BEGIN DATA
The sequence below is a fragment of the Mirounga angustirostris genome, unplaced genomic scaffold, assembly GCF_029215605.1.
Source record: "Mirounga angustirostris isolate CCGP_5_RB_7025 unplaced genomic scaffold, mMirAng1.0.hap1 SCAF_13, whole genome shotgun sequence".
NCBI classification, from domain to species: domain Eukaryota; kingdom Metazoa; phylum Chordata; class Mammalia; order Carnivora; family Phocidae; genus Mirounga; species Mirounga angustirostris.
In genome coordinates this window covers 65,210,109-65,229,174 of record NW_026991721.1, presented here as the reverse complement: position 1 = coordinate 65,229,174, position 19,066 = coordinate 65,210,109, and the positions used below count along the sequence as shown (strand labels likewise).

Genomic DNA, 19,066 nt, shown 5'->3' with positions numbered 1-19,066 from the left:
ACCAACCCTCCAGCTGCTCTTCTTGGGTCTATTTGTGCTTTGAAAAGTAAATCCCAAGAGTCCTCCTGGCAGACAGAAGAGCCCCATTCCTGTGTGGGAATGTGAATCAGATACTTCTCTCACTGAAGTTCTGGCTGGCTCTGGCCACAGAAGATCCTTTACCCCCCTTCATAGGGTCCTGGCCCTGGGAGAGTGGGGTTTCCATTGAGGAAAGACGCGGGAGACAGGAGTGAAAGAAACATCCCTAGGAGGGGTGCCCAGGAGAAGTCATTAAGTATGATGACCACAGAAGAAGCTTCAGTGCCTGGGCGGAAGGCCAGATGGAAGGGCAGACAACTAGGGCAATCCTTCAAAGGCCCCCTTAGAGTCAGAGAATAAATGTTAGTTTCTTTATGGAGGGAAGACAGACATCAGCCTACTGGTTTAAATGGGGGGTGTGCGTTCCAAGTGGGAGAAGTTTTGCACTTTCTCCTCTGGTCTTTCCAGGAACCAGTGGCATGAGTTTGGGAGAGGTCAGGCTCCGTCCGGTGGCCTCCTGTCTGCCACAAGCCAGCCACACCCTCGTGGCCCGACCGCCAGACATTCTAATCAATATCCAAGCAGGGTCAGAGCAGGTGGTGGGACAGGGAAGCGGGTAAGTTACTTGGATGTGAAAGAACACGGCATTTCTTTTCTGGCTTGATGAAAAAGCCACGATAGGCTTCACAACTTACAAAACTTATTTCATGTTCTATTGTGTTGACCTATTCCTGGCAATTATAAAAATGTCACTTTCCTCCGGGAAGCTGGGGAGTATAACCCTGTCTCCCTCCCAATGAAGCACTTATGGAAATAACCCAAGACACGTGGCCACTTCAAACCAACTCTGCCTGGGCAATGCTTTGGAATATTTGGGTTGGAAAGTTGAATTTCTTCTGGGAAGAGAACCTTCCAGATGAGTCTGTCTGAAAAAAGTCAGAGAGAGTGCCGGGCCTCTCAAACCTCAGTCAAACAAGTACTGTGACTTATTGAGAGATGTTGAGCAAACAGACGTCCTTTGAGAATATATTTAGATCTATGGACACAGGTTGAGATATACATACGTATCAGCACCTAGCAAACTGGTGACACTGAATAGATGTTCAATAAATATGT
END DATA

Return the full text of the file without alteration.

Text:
The sequence below is a fragment of the Mirounga angustirostris genome, unplaced genomic scaffold, assembly GCF_029215605.1.
Source record: "Mirounga angustirostris isolate CCGP_5_RB_7025 unplaced genomic scaffold, mMirAng1.0.hap1 SCAF_13, whole genome shotgun sequence".
NCBI classification, from domain to species: domain Eukaryota; kingdom Metazoa; phylum Chordata; class Mammalia; order Carnivora; family Phocidae; genus Mirounga; species Mirounga angustirostris.
In genome coordinates this window covers 65,210,109-65,229,174 of record NW_026991721.1, presented here as the reverse complement: position 1 = coordinate 65,229,174, position 19,066 = coordinate 65,210,109, and the positions used below count along the sequence as shown (strand labels likewise).

Genomic DNA, 19,066 nt, shown 5'->3' with positions numbered 1-19,066 from the left:
ACCAACCCTCCAGCTGCTCTTCTTGGGTCTATTTGTGCTTTGAAAAGTAAATCCCAAGAGTCCTCCTGGCAGACAGAAGAGCCCCATTCCTGTGTGGGAATGTGAATCAGATACTTCTCTCACTGAAGTTCTGGCTGGCTCTGGCCACAGAAGATCCTTTACCCCCCTTCATAGGGTCCTGGCCCTGGGAGAGTGGGGTTTCCATTGAGGAAAGACGCGGGAGACAGGAGTGAAAGAAACATCCCTAGGAGGGGTGCCCAGGAGAAGTCATTAAGTATGATGACCACAGAAGAAGCTTCAGTGCCTGGGCGGAAGGCCAGATGGAAGGGCAGACAACTAGGGCAATCCTTCAAAGGCCCCCTTAGAGTCAGAGAATAAATGTTAGTTTCTTTATGGAGGGAAGACAGACATCAGCCTACTGGTTTAAATGGGGGGTGTGCGTTCCAAGTGGGAGAAGTTTTGCACTTTCTCCTCTGGTCTTTCCAGGAACCAGTGGCATGAGTTTGGGAGAGGTCAGGCTCCGTCCGGTGGCCTCCTGTCTGCCACAAGCCAGCCACACCCTCGTGGCCCGACCGCCAGACATTCTAATCAATATCCAAGCAGGGTCAGAGCAGGTGGTGGGACAGGGAAGCGGGTAAGTTACTTGGATGTGAAAGAACACGGCATTTCTTTTCTGGCTTGATGAAAAAGCCACGATAGGCTTCACAACTTACAAAACTTATTTCATGTTCTATTGTGTTGACCTATTCCTGGCAATTATAAAAATGTCACTTTCCTCCGGGAAGCTGGGGAGTATAACCCTGTCTCCCTCCCAATGAAGCACTTATGGAAATAACCCAAGACACGTGGCCACTTCAAACCAACTCTGCCTGGGCAATGCTTTGGAATATTTGGGTTGGAAAGTTGAATTTCTTCTGGGAAGAGAACCTTCCAGATGAGTCTGTCTGAAAAAAGTCAGAGAGAGTGCCGGGCCTCTCAAACCTCAGTCAAACAAGTACTGTGACTTATTGAGAGATGTTGAGCAAACAGACGTCCTTTGAGAATATATTTAGATCTATGGACACAGGTTGAGATATACATACGTATCAGCACCTAGCAAACTGGTGACACTGAATAGATGTTCAATAAATATGT